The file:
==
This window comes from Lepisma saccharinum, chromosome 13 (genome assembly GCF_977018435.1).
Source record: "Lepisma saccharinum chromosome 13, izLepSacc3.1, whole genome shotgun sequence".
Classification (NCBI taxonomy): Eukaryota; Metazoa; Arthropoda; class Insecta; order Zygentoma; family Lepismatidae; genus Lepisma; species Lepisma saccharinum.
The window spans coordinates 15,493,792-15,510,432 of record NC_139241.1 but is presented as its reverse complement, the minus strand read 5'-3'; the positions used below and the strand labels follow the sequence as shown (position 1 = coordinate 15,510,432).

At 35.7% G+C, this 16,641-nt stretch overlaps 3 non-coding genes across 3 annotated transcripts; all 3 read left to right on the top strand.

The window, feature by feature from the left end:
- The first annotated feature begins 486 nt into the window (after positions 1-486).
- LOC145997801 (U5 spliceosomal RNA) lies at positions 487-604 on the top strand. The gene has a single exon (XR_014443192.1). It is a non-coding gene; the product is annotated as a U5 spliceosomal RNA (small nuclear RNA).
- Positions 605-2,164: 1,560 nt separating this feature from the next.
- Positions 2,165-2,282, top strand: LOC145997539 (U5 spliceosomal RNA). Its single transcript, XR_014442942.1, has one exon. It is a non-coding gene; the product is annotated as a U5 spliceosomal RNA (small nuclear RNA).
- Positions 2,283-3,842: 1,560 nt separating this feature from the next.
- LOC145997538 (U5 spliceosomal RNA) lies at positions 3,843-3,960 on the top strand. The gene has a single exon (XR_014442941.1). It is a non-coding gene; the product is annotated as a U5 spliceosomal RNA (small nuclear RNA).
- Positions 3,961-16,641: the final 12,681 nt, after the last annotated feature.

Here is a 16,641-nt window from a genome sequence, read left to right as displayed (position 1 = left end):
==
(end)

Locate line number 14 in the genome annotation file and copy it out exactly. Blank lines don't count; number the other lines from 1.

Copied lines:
Here is a 16,641-nt window from a genome sequence, read left to right as displayed (position 1 = left end):